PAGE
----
I invested in agriculture, again, on the advice of an expert and because it aligned with what I already knew and understood about agriculture. I share about that investment in a follow up article.

4. When you travel, don’t just go shopping and forget your life. Take advantage of being in a foreign country to learn about investment opportunities there. But to take advantage of them, you will most likely need a foreign bank account.

Many countries allow you to open an account even if you don’t live in that country. The US and UK allow it and charge a token monthly sum if you’re non-resident. All you need to open the account is your Passport, an opening balance (any amount is fine), an address in the foreign country where you usually reside when you’re visiting (like a friend’s or family member’s place) and proof of your address in your home country. (I used my Nigerian bank account statements as proof of my Nigerian address.)

Having a foreign account allows you to build up foreign exchange for the time when you’ll need it. For example, if you decide to buy a house abroad, there are benefits and concessions that are available to you when you have a foreign account. You can also invest in mutual funds through your foreign bank account. Furthermore, when you travel, should your Nigerian bank card disappoint you, you have a back-up foreign card to use when you go shopping. And, you can open a foreign PayPal account which allows you to receive funds, unlike the Nigerian one.

It is important that you read the terms & conditions for your foreign bank account and adhere to all rules. Don’t be dodgy.

5. Stop giving your time out for free. Unless you’re sowing a seed (in which case, God will reward you) or making a charitable contribution, God will hold you responsible if you waste the gifts and talents he had given you.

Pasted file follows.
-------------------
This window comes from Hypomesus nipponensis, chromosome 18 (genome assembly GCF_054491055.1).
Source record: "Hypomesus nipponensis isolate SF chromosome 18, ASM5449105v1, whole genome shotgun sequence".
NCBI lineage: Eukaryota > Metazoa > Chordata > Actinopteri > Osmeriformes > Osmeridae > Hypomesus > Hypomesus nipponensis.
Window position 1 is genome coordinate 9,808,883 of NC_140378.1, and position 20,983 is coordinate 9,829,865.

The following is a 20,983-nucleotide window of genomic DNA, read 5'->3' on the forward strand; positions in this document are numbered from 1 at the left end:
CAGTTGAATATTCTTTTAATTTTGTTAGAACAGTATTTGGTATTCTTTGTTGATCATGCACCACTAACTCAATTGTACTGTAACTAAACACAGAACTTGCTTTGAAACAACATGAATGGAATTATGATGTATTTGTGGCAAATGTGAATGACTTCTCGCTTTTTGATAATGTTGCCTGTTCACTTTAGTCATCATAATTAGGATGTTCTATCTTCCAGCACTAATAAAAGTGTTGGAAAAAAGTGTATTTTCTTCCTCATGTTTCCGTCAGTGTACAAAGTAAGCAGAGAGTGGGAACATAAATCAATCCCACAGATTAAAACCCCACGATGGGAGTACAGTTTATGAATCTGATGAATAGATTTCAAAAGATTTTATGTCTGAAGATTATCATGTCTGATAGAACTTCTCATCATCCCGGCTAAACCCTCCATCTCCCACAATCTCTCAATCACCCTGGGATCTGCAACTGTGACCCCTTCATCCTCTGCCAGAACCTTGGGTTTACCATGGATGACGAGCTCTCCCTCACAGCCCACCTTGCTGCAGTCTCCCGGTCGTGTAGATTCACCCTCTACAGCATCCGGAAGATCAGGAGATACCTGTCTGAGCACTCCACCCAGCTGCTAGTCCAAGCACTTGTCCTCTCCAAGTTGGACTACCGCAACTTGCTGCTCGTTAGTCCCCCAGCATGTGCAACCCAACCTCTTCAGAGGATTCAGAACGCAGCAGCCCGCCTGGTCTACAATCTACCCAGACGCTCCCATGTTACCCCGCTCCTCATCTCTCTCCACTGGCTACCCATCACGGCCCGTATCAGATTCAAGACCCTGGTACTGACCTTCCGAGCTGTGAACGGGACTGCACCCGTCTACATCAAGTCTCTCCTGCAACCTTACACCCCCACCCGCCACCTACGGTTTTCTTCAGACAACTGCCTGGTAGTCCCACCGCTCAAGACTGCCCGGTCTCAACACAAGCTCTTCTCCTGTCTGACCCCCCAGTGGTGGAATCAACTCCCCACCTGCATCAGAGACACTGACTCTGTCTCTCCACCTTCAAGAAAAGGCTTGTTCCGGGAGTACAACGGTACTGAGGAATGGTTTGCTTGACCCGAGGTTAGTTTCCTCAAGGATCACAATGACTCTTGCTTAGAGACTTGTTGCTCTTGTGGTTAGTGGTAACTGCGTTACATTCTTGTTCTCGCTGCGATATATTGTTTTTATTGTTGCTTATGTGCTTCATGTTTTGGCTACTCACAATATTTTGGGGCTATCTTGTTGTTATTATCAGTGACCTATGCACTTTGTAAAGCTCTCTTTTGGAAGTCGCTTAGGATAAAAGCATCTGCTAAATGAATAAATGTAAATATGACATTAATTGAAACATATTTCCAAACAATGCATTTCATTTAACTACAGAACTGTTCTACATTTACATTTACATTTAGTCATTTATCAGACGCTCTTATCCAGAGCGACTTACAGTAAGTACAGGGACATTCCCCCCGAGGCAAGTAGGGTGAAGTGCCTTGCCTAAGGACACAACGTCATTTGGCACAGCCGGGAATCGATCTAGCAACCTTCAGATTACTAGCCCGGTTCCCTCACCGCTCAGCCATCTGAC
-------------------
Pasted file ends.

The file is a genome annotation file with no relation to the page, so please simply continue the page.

I give a lot of information out for free on social media but for me, it’s a seed and my way of giving back to society. But, I get paid for public speaking and social media promotions. I have also written books I plan to sell commercially. What gift, talent or capability can you exchange for commercial value? If you’re a blogger, have you registered for AdSense yet, so you can start earning forex income?

6. Be careful about investing in companies you do not understand. (This is similar to point 3.) Even if the person is your bosom friend or family member, say no. As long as you don’t understand the business model, don’t touch it.

With businesses I understand, I usually operate this model – I get invited to join the board in exchange for my “sweat equity” in lieu of cash. Let me explain. I give my ideas, brain, experience and networks in exchange for a slot on the non-executive board or some shares in the company. Serving on the board allows me to observe the company and if after a year, the company is being well run, I can then invest cash. I worked for my money. Therefore, I never part with it irresponsibly.

I hope all these points will help you. Feel free to share this post and ask questions via email. Also read my follow up posts on agricultural investments and how you can invest one million Naira. If you would like to be informed of investment opportunities from time to time, kindly join this email list.

Pay attention to your seasons of plenty. Don't waste them. Click To Tweet Money is seasonal. It comes and goes. Click To Tweet